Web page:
During arglan2 I started using particles to create special effects in order to improve feedback. This was a really nice improvement to the last game, allowing me to make art (or at least something better than my drawings) from code, which helped improve the game feel.
With that in mind I started thinking of other programs I could build to generate art for one of my next games. After some search I found this tutorial, from Thomas Brush, about drawing landscapes.
He has a really nice defined process, by seeing this I instantly started to think of ways to programmatically follow his process. Already with a nice vision of the needed implementation in my head I picked love2d and started to build a procedural landscape/background generator.
The implementation was done mainly in an incremental way while following the process in the video. The steps to generate the background were:
- Background Gradient - The background gradient was done by picking two colors randomly and then transitioning between them from top to bottom of the screen while painting individual pixels.
- Montains Layers - The mountains are done in layers, making the mountains more transparent the more far away they are from the player. Each mountain is a mesh that starts at a specified height, then I select the number of peaks and just make a random variation from the height for each peak.
- Fog Layers - For the fog layers I used the same scheme of getting more transparent the more far away they are to give a notion of depth. In the fog itself I used the moonshine library, that allowed me to use some post-processing effects in shaders. They had a fog effect so I applied their fog effect to a mesh which was similar to the mountains. There is a bigger fog layer in the background and then there is a fog layer a bit bellow each mountain to look like mist of the mountain.
- Clouds - The clouds are meshes also with a little quantity of peaks, but to give them some relief, I made in each cloud two meshes. One black and other white, being the black mesh a bit bellow the white one.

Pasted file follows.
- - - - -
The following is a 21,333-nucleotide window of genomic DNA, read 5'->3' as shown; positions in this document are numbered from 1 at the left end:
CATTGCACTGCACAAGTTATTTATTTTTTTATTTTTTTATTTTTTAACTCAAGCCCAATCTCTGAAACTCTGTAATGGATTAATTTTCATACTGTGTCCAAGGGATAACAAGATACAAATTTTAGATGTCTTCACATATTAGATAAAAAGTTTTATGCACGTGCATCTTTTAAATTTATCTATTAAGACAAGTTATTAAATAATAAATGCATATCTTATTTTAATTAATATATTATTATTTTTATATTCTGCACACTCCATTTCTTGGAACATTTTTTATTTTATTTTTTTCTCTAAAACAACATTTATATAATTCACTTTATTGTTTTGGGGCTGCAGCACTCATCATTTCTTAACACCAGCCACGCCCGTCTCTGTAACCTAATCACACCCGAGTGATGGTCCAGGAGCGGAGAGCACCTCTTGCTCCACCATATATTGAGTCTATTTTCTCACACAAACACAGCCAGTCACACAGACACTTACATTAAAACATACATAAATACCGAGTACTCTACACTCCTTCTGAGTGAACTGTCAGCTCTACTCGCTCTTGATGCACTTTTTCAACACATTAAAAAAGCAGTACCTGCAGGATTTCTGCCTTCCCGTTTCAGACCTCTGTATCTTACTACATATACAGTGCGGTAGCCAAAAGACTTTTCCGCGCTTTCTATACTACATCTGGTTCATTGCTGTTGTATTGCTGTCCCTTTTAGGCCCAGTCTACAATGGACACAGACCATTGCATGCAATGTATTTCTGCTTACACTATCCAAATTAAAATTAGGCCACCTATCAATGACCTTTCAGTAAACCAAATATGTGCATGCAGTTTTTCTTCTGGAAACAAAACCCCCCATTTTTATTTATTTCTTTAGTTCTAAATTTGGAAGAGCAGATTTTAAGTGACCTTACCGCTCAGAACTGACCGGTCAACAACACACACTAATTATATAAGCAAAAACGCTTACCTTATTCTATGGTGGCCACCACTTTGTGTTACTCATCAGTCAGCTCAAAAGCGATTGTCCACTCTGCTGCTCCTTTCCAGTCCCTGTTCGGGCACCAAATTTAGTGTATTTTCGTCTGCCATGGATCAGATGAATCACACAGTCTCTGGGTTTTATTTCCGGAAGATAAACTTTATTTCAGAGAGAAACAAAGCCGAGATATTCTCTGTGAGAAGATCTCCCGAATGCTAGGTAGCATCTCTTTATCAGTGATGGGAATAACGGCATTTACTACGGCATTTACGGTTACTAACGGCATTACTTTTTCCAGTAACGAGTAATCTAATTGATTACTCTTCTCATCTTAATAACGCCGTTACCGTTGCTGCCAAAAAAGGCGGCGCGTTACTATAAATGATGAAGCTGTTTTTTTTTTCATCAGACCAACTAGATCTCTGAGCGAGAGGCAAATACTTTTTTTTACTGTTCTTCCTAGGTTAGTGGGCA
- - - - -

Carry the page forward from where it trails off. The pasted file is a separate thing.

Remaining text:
- Ground - The ground is just a rectangle for the player.
With these parts implemented I was able to generate multiple different nice backgrounds.
Having this, I wanted to try to go the next level, doing a parallax effect. I started by implementing an export button to allow me to export all the layers as separated pngs.
After that I loaded all the layers ordered by depth and implemented a simple scrolling background by repeating each layer twice side by side and switching them once one goes of the screen. To make sure the backgrounds can be scrolled infinitely I made also sure the mountains start and end in the limits of the screen at the same height when generated.
With a scrolling background and depth associated to each of the layers I made the parallax effect by making the velocity grow up while getting to the higher layers, closer to the player, in an exponential way.
This made the effect really nice, but in order to improve the person sensation of depth I added a simple cube which represents the player in the ground and allowed it to jump. This made the parallax more apparent since the person now is focusing in the cube.
I did this in two weekends and achieved a result that really pleased me, I will use this for sure in my next games. Here you can see multiple of the results obtained from the background generation.
And here a simple usage demo.
If you want to see the code or to try the tool check the repository.